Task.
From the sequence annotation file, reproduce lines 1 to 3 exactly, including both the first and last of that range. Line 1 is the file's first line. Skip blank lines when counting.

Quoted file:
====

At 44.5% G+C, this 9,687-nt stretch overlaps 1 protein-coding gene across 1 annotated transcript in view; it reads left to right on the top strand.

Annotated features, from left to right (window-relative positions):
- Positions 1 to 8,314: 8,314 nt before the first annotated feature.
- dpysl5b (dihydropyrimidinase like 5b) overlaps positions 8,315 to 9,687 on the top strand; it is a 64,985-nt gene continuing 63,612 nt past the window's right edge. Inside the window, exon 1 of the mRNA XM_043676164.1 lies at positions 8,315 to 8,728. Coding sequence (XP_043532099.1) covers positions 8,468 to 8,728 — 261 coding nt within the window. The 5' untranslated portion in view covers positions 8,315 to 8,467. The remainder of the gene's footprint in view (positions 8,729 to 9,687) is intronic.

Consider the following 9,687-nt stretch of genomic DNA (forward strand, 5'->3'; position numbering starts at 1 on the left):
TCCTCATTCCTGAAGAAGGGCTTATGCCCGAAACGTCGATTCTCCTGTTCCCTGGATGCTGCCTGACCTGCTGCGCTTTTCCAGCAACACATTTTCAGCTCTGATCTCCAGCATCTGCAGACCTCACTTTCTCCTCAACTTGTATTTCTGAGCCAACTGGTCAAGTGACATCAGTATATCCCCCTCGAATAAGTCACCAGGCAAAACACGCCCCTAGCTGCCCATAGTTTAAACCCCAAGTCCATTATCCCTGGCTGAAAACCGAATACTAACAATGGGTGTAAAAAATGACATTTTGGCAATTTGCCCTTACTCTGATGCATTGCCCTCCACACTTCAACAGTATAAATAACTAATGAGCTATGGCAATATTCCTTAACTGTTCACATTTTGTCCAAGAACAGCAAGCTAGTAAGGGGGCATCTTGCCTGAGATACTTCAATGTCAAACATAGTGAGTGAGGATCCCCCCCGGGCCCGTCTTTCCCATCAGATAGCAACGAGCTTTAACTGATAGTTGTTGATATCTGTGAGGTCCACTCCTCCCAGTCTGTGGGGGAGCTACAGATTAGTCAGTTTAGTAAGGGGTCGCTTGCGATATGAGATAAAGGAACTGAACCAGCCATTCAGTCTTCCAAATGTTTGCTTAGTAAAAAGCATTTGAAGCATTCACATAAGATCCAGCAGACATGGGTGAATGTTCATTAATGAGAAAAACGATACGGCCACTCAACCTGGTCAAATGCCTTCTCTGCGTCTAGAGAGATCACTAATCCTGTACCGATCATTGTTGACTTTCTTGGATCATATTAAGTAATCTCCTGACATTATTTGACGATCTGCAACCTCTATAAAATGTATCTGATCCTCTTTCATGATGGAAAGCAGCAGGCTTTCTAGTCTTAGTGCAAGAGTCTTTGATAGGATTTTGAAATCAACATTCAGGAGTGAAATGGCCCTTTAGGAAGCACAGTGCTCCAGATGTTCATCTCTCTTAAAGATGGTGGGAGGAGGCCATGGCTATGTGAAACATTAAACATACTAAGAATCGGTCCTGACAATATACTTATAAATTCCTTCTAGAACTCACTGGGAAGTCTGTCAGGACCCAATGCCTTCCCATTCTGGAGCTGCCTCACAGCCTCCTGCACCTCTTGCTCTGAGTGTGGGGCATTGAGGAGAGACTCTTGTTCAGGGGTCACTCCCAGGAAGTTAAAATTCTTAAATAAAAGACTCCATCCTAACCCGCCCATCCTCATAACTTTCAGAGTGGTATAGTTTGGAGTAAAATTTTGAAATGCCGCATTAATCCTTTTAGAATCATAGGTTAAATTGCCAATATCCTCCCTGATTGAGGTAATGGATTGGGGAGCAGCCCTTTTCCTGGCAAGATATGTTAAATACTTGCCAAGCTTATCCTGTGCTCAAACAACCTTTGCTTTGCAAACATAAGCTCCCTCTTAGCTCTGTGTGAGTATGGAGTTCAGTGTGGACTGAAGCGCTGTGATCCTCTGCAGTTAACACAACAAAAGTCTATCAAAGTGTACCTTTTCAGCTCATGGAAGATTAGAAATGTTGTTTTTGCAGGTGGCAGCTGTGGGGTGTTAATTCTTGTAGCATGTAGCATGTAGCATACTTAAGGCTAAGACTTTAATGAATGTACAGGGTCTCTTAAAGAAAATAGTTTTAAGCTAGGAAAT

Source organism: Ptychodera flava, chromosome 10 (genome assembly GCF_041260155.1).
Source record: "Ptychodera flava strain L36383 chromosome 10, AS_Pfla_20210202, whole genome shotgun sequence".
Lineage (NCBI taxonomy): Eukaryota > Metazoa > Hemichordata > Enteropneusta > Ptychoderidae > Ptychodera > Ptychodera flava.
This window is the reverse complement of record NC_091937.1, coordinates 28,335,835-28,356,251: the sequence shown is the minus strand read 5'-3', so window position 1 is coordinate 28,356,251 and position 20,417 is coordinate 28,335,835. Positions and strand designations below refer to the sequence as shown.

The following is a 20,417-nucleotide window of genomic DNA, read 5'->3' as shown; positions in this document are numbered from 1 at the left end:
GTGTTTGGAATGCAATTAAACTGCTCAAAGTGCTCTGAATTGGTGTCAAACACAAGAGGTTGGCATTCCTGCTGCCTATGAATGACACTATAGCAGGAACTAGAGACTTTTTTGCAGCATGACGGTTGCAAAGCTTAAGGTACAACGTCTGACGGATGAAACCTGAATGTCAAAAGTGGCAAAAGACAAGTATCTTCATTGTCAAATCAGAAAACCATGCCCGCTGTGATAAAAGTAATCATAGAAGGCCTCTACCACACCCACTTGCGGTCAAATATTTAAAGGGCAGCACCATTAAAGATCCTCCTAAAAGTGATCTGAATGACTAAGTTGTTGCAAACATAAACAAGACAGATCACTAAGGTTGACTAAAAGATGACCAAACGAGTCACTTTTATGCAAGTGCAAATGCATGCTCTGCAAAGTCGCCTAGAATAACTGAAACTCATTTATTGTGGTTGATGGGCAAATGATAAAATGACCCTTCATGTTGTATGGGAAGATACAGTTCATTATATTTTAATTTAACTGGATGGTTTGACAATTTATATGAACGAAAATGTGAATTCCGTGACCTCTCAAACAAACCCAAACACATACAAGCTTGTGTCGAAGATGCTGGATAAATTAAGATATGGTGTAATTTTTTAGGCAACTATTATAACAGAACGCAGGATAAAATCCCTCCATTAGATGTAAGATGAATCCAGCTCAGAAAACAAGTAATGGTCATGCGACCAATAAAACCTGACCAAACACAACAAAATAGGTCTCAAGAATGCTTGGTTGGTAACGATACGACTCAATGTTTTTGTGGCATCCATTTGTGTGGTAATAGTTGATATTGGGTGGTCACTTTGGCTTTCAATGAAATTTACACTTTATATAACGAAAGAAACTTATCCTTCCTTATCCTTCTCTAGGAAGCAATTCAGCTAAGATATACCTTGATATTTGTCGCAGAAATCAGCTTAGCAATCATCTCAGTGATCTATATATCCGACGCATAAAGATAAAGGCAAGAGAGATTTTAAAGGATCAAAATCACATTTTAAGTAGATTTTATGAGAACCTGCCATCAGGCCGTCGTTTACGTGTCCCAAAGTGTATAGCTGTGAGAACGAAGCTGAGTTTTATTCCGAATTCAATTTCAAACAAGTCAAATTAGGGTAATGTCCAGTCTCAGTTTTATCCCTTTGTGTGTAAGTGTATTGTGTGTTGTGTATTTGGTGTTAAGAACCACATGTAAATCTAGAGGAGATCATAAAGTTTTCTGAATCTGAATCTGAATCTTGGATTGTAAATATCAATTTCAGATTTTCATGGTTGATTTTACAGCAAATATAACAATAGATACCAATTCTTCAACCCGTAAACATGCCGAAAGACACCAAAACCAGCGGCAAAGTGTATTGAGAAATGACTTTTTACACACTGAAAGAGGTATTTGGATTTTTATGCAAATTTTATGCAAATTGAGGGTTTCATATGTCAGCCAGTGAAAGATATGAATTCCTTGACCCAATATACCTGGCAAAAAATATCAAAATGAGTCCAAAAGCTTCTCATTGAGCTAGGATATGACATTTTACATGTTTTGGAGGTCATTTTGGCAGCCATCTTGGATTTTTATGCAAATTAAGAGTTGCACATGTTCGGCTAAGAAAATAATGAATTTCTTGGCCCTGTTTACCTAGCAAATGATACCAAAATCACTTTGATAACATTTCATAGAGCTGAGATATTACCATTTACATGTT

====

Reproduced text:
At 44.5% G+C, this 9,687-nt stretch overlaps 1 protein-coding gene across 1 annotated transcript in view; it reads left to right on the top strand.

Annotated features, from left to right (window-relative positions):
- Positions 1 to 8,314: 8,314 nt before the first annotated feature.